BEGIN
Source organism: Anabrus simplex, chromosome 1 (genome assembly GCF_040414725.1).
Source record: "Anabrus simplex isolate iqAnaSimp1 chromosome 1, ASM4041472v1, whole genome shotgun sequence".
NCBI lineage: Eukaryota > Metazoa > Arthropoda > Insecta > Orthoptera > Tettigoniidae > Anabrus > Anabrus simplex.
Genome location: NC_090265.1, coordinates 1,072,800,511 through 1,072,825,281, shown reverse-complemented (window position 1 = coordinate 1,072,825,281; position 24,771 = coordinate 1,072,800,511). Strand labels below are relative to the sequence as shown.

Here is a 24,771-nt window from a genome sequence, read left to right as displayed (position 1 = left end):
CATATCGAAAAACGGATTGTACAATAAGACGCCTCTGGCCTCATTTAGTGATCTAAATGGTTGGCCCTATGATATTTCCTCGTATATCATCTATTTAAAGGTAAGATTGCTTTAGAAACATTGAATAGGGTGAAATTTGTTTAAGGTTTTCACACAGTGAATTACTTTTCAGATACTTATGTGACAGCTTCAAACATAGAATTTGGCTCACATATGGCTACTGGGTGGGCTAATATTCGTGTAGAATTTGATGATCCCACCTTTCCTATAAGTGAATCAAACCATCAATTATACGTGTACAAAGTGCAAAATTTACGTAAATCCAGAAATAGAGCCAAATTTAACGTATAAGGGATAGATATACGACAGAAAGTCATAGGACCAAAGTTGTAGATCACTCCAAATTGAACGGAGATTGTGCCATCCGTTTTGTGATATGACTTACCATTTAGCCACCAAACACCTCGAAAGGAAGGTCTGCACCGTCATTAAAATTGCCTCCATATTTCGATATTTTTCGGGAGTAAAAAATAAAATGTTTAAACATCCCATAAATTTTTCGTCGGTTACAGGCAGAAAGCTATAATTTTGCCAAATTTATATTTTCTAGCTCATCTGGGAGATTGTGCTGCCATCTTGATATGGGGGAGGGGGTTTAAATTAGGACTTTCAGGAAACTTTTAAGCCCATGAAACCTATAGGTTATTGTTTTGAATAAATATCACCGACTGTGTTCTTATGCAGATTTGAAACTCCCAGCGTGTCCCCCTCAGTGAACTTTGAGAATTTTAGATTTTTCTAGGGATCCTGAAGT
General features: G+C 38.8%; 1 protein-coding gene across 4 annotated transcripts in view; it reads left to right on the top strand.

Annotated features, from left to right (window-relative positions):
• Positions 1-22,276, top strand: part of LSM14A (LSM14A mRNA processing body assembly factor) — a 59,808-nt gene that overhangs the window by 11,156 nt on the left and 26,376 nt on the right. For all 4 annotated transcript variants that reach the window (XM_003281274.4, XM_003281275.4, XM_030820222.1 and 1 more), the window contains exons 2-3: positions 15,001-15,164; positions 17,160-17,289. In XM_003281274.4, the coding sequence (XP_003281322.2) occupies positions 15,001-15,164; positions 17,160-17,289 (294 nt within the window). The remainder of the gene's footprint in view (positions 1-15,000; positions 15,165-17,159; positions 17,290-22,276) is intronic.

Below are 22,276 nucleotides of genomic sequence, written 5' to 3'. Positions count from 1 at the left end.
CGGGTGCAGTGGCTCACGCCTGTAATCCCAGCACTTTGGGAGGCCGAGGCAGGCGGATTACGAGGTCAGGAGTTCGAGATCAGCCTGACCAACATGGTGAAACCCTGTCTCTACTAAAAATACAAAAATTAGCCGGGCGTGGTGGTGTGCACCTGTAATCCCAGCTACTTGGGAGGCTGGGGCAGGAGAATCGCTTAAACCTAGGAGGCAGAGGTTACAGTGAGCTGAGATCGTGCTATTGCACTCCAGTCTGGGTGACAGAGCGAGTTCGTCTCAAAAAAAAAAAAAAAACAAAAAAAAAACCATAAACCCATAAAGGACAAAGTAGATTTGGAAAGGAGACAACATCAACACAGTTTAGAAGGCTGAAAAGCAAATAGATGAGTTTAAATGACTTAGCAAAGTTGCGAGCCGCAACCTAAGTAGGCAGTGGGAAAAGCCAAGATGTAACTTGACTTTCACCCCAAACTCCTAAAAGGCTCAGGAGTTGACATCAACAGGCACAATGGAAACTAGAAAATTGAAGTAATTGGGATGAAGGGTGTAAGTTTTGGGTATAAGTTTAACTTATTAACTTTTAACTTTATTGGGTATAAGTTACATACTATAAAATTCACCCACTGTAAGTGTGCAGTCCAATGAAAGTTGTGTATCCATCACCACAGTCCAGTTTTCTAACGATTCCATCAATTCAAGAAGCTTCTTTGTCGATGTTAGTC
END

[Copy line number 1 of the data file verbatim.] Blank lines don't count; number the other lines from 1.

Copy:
Source organism: Anabrus simplex, chromosome 1 (genome assembly GCF_040414725.1).